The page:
Position The soil on which the city of Rome is built, as well as that of the surrounding district, is of volcanic origin; alluvial deposits are found only on the right bank of the Tiber, on the downward course of the stream, below the Vatican. Wherever the volcanic deposits occur three strata appear, one above the other: From the earliest times the lowest layer was worked as a stone quarry, and, both in the lowest and uppermost strata, irregularly hewn galleries are discovered everywhere, as in the Capitoline Hill and in the suburbs of the city. It was formerly believed that the early Christians used these galleries as places of burial for their dead.
The New Order News from the home front: I have finally recovered from the flu. I'm working on a very long article for The World of Fine Wine which ought to have been finished by now but for the flu.
As soon as I can find time, I'll be sending out my first of the New Order newsletter. This one will focus on a young grower in Vouvray. Remember to sign up for the Newsletter. I know, I know, I've been silent for ages. All the Salons in Angers, followed by the worst bout of flu I've had since the Asiatic flu in the s.
It's a long, bronchitis-filled goodbye, this flu. And, praise be, quite a few deadlines keeping me busy. So here's my plan: I'll no longer post tasting notes on the site. I'll send them out as a Newsletter. So, if you want to get the posts, please sign up for the newsletter -- if you haven't already done so.
Go to the French Feast page. In the right hand margin you should see the place where you can sign up for the newsletter. Once you've signed up, you should receive an email asking you to confirm. If this system fails, please let me know and I'll try to take care of it. As ever, on the Home Page, I'll note what articles of mine have appeared lately.
I've got two coming out that you'll want to read I hope.
So I'll let you know when they're hot off the presses. New posts continue under awards.
Both awards on my mantel. James Beard Foundation Award January 19, Eric Nicolas, Artist-Vigneron Can wine be art? I urge you to taste here and ask yourself that question. Eric Nicolas is an artist-vigneron in the most profound sense. Nicolas, a native of Dieppe, started his adult life working for Total France as an electrical engineer before succumbing to the desire to make wine.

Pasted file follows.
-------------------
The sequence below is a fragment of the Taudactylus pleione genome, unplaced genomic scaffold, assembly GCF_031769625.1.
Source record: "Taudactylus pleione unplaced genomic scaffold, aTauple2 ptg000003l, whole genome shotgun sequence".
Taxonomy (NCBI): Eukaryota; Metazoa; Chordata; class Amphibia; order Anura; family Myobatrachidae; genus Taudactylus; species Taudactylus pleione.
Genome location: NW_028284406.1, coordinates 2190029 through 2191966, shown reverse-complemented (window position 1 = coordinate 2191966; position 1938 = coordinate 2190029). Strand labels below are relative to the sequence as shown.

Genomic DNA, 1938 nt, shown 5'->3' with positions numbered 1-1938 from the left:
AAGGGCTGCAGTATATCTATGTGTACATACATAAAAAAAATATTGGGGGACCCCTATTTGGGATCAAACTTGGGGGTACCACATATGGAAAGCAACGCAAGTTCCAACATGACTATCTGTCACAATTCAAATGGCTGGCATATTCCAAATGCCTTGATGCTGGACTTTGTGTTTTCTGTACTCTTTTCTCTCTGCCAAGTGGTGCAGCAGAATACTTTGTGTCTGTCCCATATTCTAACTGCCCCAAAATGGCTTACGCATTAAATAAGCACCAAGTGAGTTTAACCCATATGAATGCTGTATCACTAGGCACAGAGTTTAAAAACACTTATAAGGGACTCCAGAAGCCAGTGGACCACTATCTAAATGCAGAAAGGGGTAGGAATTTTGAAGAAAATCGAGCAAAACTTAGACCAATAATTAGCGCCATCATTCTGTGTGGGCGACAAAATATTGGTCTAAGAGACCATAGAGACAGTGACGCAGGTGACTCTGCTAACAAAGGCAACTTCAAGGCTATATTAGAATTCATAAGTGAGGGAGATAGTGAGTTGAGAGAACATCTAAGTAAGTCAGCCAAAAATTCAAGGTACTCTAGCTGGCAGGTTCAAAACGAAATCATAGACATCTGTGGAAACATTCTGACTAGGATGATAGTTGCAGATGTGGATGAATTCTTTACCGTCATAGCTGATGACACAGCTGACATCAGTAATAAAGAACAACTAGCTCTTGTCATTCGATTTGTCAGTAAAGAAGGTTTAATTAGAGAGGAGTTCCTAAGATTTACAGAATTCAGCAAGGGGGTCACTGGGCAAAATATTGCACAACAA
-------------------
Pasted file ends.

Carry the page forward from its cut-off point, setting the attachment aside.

Land in the Coteaux du Loir was within his means and so he and his wife Christine bought a run-down farm in the area in Today they have 13 hectares of vines, on over fifty different parcels, with different expositions and soils types presenting multiple variations on the theme of flinty clay on limestone.
Many of the vines are old — over 50 — and new plantings are made from selections Nicolas has propagated from his own vines. As of all are farmed biodynamically; yields are extremely low; harvest is by hand. Indeed, it would be difficult to find wines more handcrafted than these. Each parcel is vinified separately though this represents an almost unthinkable amount of work and concentration; and vinification is, essentially, non-interventionist: Premices is a cuvee of Jasnieres that Nicolas launched in Intended to be his fruity, easy and early drinking Jasnieres, it comes from vines in the process of being converted to biodynamics.Wine in the Roman Empire Wine Wasn't Always So Popular Amongst the Romans Of the many contributions the Romans made to the world - both ancient and of those passed on to modern society - perhaps the most lasting was the art of wine (vinum) making.
In the half century since Mortimer Wheeler's pioneering Rome Beyond the Imperial Frontiers appeared, the archaeological and scholarly inquiry of the Far East has expanded dramatically. A synthetic up-to-date account of the progress of this inquiry has been a desideratum.
If there’s something of interest in the news that’s not covered in one of the topic threads, or you have a question to ask, a comment you’d like to make about anything under the sun, more or . Ancient History and kaja-net.com - The Pompeian Wine Industry - online resource for articles and blog on ancient history, archaeology and related travels.
particular emphasis on ancient rome, ancient greece and the middle east and europe. Wine and The Roman Empire. Written by Jennifer Jordan Filed Under: Wine History. Anyone who knows wine knows that it has greatly impacted the history of our world.
From Noah drinking it in the Old Testament, to legends of soldiers who used it as courage to fight during medieval times, wine has impacted conquests and wars. In Rome, wine . One of the most important wine centres of the Roman world was the city of Pompeii, located south of Naples.
The area was home to a vast expanse of vineyards, serving as an important trading city with Roman provinces abroad and the principal source of wine for the city of Rome.